I am not prepared to do that. It is an option for the Government to introduce a one-clause Bill to delay implementation, but that would have two disadvantages. First, it would be some time later, and part-way through the period to February 2005, and therefore would not provide immediate clarity on the date of commencement. Secondly, it would mean this House and another place spending more time debating this issue, on which plenty of time has been spent over many years. It would be better for us to agree today a motion proposing an amendment in lieu and to invite another place to agree with it, and then to have drawn a line very clearly under the whole issue and to have given a very clear date of commencement for the legislation.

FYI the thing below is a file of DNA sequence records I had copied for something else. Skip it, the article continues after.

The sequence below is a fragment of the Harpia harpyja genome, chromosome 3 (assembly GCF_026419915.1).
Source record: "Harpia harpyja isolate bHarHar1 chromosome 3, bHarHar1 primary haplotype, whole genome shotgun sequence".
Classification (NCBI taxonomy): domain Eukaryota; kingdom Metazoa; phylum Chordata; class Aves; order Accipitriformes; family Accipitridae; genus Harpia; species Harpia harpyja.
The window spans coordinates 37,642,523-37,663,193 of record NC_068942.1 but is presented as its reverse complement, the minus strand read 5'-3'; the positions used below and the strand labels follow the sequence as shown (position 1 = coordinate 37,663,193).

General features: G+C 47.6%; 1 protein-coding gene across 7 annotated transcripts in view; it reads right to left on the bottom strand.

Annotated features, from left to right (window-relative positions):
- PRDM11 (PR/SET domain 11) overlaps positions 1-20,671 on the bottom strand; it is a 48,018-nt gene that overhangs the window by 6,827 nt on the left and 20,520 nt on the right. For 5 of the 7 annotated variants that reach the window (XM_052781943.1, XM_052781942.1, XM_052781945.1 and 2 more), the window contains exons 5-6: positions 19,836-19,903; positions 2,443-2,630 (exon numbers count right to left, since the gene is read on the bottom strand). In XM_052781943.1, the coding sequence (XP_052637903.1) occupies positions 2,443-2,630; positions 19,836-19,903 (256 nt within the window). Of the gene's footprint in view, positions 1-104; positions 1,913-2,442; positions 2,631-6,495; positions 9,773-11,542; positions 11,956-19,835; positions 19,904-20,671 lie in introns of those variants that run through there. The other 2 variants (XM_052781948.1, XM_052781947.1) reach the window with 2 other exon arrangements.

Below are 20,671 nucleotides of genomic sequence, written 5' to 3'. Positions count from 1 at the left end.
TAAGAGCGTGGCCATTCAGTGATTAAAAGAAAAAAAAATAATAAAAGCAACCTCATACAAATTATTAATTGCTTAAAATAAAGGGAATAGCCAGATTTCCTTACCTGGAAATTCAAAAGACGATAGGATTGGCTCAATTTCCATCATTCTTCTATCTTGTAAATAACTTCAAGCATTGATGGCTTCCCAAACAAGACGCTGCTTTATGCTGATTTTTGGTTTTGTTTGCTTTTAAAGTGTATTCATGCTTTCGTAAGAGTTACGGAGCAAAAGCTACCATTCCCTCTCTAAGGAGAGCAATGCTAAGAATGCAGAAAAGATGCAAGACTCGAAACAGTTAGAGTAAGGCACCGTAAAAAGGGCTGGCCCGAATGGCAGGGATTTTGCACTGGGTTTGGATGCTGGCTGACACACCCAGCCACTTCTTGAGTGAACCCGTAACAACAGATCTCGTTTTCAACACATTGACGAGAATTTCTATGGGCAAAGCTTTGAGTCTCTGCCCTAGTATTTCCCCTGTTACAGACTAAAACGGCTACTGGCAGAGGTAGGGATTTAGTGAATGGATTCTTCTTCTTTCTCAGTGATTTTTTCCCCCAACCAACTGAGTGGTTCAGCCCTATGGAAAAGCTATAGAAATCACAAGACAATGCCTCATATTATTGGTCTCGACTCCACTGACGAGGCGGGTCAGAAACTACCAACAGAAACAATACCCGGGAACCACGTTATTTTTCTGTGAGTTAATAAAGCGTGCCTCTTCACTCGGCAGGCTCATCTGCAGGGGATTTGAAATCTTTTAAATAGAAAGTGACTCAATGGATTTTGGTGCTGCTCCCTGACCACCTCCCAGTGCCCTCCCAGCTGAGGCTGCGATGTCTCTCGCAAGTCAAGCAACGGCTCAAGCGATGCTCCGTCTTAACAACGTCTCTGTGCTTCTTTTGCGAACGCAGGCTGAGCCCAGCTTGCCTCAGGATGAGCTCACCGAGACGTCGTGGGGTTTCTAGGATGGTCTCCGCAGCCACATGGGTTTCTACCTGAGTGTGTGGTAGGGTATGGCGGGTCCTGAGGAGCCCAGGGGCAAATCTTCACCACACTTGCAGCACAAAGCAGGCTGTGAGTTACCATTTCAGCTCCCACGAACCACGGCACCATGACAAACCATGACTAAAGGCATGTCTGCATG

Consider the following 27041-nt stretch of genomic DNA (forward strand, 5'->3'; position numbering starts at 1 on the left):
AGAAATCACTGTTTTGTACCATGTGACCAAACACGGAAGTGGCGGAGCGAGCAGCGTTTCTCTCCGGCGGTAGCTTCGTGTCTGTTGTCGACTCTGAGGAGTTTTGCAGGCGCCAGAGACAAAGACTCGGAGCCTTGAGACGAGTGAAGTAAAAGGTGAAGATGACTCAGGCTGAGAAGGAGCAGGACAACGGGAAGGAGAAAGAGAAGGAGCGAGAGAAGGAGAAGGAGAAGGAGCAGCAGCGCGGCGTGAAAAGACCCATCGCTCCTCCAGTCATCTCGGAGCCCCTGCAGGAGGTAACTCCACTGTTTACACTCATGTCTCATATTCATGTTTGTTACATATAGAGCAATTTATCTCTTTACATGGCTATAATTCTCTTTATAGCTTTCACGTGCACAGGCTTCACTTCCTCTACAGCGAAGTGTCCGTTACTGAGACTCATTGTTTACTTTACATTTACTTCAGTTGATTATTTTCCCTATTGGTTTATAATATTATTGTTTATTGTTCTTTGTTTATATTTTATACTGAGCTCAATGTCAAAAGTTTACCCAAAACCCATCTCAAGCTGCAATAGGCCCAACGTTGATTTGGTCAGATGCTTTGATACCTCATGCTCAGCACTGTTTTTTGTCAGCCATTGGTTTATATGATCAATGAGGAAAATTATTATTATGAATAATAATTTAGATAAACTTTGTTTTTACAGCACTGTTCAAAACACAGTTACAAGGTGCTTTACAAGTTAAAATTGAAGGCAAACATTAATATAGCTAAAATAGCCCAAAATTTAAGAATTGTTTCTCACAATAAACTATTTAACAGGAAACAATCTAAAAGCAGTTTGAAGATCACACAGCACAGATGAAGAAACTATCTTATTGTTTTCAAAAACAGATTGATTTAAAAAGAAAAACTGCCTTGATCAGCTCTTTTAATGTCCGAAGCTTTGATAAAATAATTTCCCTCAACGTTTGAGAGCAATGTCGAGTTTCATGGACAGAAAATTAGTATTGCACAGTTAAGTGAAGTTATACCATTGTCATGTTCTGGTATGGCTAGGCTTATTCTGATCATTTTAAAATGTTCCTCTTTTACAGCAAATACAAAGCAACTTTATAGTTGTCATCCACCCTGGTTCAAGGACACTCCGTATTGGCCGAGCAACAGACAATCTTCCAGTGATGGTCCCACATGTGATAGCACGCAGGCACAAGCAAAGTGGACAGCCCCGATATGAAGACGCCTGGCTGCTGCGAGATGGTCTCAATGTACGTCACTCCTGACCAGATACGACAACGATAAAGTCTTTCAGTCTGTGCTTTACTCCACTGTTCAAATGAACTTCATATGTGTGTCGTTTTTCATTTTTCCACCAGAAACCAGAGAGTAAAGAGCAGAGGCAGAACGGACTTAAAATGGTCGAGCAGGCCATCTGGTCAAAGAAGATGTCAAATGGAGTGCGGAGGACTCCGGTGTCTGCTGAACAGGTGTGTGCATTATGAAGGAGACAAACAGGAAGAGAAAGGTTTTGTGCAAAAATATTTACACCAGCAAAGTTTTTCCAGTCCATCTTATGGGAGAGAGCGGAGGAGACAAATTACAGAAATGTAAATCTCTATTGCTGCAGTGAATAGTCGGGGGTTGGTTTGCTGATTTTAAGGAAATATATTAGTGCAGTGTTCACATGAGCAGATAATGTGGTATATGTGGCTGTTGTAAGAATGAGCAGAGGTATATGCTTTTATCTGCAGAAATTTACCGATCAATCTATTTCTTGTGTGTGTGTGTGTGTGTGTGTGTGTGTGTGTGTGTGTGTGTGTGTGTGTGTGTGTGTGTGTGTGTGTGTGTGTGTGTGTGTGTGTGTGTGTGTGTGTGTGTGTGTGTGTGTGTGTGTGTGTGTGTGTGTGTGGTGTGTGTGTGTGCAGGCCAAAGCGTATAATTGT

The important point is to put the issue back to the Lords to ask them to think again. Do they want the hunting ban to start this February or at whatever later date this House suggests? They will have a straight choice, and we should leave it to them. They claim to defend the interests of people and animals involved in hunting—I refer of course not to the whole House but to those who support hunting. If they want the ban to start sooner, so be it.
In asking the House to support the motion, I hope that it will respond in the spirit in which Members have questioned me today, and send to the House of Lords a reasonable proposition, as well as the Bill in the form on which this House has already agreed.